Mr Stevenson was speaking as he named members of an expert group set up to help advise on what more can be done to combat the problem. The aim is to inform a new 10 year strategy on road safety for Scotland.
On the group are a range of leading thinkers on road safety:
- Chief Constable John Vine, ACPOS
- Neil Greig, Director, IAM Trust
- Michael McDonnell, Road Safety Scotland
- Steve Stradling, Professor of Transport Psychology, Napier University. Expert in driver behaviour.
- Jane Greer, Chair of Institute of Road Safety Officers and first policewoman in Fife to achieve a Class 1 Advanced Driving Certificate
- Dr Steve Lawson, Technical Director, Road Safety Foundation and European Road Assessment Programme (EuroRAP)
- Kathleen Marshall, Scotland's Commissioner for Children and Young People
- Bob McLellan, civil engineer with a doctorate in project/construction management. Head of transportation services at Fife Council and past Chair of the Society for Chief Officers of Transportation in Scotland (SCOTS) Engineering Committee.
"Too many lives are being lost needlessly on Scotland's roads. We have all seen the devastating consequences of road accidents, and sadly, this has been all too evident in recent weeks.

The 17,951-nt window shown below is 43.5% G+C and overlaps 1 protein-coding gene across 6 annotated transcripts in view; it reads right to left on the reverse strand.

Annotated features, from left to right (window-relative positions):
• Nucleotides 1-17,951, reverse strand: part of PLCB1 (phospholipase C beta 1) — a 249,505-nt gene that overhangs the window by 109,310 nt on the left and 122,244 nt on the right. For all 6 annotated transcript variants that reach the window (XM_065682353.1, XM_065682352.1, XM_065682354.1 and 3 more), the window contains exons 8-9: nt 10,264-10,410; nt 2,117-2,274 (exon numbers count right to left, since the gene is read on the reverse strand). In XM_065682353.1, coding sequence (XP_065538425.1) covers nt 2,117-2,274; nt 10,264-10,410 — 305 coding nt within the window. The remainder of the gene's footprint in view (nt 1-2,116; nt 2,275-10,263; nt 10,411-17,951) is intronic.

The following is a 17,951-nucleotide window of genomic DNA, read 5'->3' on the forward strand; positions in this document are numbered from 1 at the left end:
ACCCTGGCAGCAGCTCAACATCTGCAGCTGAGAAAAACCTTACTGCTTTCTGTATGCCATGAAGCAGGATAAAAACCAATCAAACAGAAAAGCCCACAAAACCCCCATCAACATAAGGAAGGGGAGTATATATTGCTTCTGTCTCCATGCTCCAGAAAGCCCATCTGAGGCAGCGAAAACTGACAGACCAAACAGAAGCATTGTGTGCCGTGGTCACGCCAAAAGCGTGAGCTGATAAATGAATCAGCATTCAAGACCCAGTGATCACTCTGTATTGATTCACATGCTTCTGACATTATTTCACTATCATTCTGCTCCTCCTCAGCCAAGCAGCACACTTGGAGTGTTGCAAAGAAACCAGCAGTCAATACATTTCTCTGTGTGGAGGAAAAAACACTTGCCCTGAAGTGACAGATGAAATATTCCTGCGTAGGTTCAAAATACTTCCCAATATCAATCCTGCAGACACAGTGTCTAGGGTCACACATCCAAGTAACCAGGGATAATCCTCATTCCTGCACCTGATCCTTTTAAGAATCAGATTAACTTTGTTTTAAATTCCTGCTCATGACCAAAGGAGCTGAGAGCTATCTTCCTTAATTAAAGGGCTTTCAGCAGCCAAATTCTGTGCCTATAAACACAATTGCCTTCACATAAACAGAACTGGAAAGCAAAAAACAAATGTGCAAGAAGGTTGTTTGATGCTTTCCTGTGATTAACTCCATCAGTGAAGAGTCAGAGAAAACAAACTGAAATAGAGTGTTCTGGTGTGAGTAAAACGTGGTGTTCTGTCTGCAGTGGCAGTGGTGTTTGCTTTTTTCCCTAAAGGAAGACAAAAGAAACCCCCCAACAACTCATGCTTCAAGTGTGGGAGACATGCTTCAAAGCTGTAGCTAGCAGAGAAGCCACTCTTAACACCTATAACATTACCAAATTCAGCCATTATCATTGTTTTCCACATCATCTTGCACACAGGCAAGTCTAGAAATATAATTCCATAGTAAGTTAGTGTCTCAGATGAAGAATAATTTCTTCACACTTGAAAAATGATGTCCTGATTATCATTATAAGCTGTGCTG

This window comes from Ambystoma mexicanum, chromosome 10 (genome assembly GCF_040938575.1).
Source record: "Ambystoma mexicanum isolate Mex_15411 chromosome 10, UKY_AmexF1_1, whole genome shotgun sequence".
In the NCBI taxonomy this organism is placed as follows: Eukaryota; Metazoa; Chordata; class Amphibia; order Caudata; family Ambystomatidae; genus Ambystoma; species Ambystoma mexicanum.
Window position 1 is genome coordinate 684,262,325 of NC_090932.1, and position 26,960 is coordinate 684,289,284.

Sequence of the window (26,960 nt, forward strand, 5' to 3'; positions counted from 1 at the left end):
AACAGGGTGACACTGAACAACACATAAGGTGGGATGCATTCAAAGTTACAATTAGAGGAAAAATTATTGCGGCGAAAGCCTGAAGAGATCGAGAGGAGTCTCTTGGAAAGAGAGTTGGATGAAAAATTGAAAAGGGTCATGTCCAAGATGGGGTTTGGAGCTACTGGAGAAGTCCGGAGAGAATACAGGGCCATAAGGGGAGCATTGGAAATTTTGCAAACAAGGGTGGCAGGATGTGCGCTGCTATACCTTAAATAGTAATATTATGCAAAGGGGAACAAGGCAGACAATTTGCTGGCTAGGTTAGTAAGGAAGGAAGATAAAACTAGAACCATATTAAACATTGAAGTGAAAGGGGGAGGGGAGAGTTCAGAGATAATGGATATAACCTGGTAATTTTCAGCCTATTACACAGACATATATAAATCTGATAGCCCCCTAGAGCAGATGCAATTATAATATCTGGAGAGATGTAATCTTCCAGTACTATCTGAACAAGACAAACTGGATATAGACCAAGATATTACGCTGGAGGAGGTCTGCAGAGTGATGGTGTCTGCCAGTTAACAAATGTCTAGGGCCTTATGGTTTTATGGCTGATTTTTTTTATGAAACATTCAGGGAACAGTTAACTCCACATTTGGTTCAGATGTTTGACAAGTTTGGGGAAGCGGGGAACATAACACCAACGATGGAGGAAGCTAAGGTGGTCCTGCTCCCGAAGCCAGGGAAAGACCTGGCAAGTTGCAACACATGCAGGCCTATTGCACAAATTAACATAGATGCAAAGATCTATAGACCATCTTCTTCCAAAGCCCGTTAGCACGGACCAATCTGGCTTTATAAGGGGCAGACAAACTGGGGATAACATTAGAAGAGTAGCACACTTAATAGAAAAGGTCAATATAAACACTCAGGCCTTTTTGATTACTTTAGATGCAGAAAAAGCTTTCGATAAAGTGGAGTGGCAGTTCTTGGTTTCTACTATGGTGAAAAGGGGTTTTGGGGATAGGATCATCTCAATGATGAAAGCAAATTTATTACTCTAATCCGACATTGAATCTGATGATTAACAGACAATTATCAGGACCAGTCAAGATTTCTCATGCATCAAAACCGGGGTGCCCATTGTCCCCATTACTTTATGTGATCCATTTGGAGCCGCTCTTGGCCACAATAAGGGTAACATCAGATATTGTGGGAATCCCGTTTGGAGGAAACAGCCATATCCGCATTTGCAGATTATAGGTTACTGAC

"It appears that drivers, particularly those under the age of 25, are still taking unnecessary risks and putting lives in danger.
"We need to think carefully about what more we can all do to stop the tragedies we are seeing week in, week out.
"The expert group I have announced today are some of the leading thinkers on road safety in this country. They are from a range of different backgrounds, and they will help us explore the options available to us all to try and halt the death toll on Scotland's roads.
"Each fatality is one too many, and from a government perspective, we want to produce a new 10 year strategy on road safety for Scotland. The expert panel will help inform that new strategy.
"We are absolutely committed to doing all we can to improve road safety across Scotland."
The Minister announced on June 12 that he would be bringing together experts from across Scotland and beyond - the police, advanced driving experts, road safety organisations, the Children's Commissioner, youth groups and others - to advise on what more could be done and identify options to provide greater protection for drivers. This will help to inform a new 10 year strategy for road safety in Scotland.
Recent statistics showed a 10 per cent increase in road fatalities on Scotland's roads.
Next week, ACPOS will be holding a young driver summit. Members of the expert panel and the Transport Minister will be attending this important police summit to hear views on what can be done on young drivers.